Project Brookside Studio
Client Ben Koush, AIA
Architect Ben Koush Associates
Design Team Ben Koush, AIA
Photographer Ben Koush, AIA
Tired of the daily grind of commuting? Then follow the example of Houston architect Ben Koush and build your workplace in your own backyard. In 2015, Koush finished construction of a one-story, 530-sf pavilion set in one corner of his backyard, next to his garage. The wood-framed pavilion is raised two feet above grade on CMU footings. Planar side walls on the east and west surfaced with asphalt composition shingles (Koush found that shingles come in green, so that’s the way he left them) reach forward to bracket a recessed, north-facing deck. A pair of sliding glass doors opens from the deck into the big square central room. This space, 19 ft by 19 ft in plan, rises beneath the peak of the hipped roof. Square windows on the east and west walls balance daylight in the luminous interior. The windows’ raised sills accommodate banks of shelving that run the full length of the sides of the room. The shelves on the east side divide around the Houston equivalent of a fireplace hearth: a through-the-wall air-conditioning unit that efficiently cools the entire building. Centered in plan in an alcove at the back of the building is a recessed galley kitchen, flanked by a bathroom and shower to one side and a spacious storage closet on the other. A skylight brings daylight into the kitchen.
Straightforward and economical, Koush’s green studio is compact on the outside, but expansive enough inside to incorporate a two-person workstation designed by Koush, a conference table, and a pair of lounge chairs — with plenty of volume left over for free contemplation. For Koush — who practices architecture; has developed, designed, and built several townhouse projects; writes about architecture as both a critic and historian (he’s recently published a book on 20th-century Houston architects Lloyd, Morgan & Jones); and is a gifted architectural photographer (you can follow him @benkoush on Instagram) — the studio makes it possible to work from home while still maintaining a distinction between dwelling and profession. Since completing the studio, Koush has re-planted his backyard with native grasses that conserve on irrigation. Gutters on the studio project beyond the face of its walls to direct rain runoff toward the vegetation. As a result, the grasses and trees have grown so rapidly that they now separate the house from the studio with a mass of greenery and shade.
Koush constructed the pavilion behind an architect-designed house on Brookside Drive that he found by accident in 2004 while looking for a house to buy. After getting lost in a mid-20th-century neighborhood three miles east of downtown, what he encountered was a Century Built Home, a one-story, 1,690-sf, three-bedroom house constructed in 1950 — entirely of concrete (even the freestanding, two-car garage is built of concrete block with a concrete roof). The house was designed by Houston architect Allen R. Williams, Jr., who devised this construction system to combat materials scarcity in the aftermath of the Second World War. Koush, the historian, combed through old Houston newspaper real estate reports to track down Williams’s story and identify other Century Built examples. Eventually, he met Thesalone Saunders Williams, Allen Williams’s now-96-year-old widow. After seeing other surviving Century Built homes, Koush realized that the Brookside house was substantially intact, although somewhat the worse for wear.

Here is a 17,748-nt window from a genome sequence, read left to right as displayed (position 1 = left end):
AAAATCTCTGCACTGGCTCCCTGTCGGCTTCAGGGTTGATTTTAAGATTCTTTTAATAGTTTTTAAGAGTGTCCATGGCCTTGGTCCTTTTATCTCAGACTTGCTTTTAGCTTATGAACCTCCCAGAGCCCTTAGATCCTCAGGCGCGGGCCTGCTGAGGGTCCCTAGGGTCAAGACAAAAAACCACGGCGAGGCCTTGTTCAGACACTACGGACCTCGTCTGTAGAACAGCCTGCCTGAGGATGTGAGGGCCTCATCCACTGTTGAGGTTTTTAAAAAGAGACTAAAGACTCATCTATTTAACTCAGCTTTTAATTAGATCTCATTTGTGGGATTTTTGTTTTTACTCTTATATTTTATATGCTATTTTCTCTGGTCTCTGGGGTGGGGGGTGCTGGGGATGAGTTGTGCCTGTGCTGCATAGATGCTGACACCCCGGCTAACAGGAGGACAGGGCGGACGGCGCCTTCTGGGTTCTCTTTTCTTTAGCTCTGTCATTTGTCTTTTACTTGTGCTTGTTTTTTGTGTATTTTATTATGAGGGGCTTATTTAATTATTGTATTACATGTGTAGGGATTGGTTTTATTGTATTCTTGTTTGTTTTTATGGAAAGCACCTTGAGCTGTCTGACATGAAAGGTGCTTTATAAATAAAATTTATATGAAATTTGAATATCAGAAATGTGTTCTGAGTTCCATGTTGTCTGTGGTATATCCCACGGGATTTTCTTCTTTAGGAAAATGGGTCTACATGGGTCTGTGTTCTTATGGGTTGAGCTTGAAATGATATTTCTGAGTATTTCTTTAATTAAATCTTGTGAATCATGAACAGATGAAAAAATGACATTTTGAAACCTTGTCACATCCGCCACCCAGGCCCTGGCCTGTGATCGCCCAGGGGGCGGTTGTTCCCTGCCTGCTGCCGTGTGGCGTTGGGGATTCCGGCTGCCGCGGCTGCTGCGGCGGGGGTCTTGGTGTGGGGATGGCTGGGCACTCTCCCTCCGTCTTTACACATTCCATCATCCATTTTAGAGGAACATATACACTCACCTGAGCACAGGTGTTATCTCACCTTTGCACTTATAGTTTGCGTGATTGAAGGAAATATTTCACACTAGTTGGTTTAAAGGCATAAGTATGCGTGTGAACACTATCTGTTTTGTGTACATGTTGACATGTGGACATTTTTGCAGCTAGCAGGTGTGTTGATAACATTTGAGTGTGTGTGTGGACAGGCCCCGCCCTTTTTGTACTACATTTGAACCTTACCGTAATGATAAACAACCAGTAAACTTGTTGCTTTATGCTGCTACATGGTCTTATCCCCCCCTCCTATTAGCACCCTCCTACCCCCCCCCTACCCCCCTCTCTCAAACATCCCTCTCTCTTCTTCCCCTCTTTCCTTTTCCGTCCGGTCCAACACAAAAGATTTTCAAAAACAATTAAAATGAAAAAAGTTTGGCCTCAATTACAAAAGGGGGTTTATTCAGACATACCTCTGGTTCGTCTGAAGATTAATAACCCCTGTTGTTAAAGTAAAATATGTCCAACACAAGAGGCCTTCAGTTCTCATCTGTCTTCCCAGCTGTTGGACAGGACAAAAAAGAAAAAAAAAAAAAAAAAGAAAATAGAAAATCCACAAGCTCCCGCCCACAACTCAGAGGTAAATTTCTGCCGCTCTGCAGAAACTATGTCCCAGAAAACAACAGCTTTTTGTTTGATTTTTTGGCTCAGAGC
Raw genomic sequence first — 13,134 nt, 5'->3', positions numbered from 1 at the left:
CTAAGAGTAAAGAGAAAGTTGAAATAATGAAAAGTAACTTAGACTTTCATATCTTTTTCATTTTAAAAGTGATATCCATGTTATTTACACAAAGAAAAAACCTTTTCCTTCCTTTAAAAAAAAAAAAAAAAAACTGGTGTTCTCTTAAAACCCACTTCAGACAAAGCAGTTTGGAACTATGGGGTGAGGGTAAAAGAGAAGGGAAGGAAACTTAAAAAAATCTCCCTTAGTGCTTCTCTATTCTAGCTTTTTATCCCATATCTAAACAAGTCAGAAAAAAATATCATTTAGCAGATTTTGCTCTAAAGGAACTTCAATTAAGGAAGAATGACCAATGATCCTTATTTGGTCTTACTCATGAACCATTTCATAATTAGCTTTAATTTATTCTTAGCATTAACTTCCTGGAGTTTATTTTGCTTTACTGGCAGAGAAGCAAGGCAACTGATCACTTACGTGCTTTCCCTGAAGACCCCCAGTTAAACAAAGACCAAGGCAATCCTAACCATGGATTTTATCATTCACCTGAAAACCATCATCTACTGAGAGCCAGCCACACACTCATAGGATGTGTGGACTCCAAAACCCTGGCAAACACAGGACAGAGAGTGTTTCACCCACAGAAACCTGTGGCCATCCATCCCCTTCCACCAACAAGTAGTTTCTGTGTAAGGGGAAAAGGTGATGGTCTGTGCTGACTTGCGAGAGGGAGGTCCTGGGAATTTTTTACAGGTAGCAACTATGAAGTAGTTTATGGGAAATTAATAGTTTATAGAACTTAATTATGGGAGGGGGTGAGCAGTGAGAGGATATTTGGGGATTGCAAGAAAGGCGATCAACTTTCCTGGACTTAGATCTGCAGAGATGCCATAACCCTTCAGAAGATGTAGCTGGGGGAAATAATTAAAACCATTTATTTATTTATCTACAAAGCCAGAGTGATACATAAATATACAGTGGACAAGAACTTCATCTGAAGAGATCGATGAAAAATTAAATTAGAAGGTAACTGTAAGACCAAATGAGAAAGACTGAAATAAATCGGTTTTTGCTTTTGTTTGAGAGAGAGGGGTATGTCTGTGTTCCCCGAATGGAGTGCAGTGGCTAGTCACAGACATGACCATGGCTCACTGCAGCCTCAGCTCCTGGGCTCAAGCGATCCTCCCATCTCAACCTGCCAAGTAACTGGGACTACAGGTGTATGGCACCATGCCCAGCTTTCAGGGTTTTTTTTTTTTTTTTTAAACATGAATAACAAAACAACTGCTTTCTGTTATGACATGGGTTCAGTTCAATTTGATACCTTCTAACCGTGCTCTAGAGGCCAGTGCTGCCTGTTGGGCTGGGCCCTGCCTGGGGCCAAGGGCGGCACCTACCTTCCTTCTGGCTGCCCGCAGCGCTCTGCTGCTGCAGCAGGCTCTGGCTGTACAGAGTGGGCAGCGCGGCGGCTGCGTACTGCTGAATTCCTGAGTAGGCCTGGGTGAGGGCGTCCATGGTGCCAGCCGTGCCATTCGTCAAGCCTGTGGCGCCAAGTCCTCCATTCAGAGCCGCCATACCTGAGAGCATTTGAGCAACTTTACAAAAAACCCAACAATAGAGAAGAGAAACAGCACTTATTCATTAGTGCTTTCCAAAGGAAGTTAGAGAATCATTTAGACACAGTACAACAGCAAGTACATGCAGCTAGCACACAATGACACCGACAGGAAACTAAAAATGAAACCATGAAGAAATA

On buying the house from the children of the owners who commissioned it from Williams, Koush set about installing central air-conditioning, reluctantly replacing the steel kitchen counter, and putting down charcoal colored slate floors throughout the house to unify the interior visually. He preserved the two original bathrooms and their pastel tile surfaces and all of the house’s steel casement windows. His biggest change was to integrate a spacious side porch (Koush says the original owners called it their “Florida room”) with the house’s combined living-dining room, which then allowed much more natural light to penetrate the living room. To ensure that his Century Built Home would live up to its name, Koush got it designated as a City of Houston Protected Landmark (this will prevent any future owner from demolishing it), as well as a Recorded Texas Historical Landmark, and had it listed in the National Register of Historic Places.
Koush has left behind on Brookside Drive a rejuvenated (and protected) modern landmark and a spacious secondary building possessing the flexibility to serve as home office, guesthouse, granny flat, or AirBNB accommodation. Respecting and preserving an economical house and extending its options by equipping it with an additional building flexible enough to meet a range of uses demonstrate how existing resources can be conserved and enhanced and how sustainability is as much about common sense and responsibility as it is about new technology.
Stephen Fox is a Fellow of the Anchorage Foundation of Texas.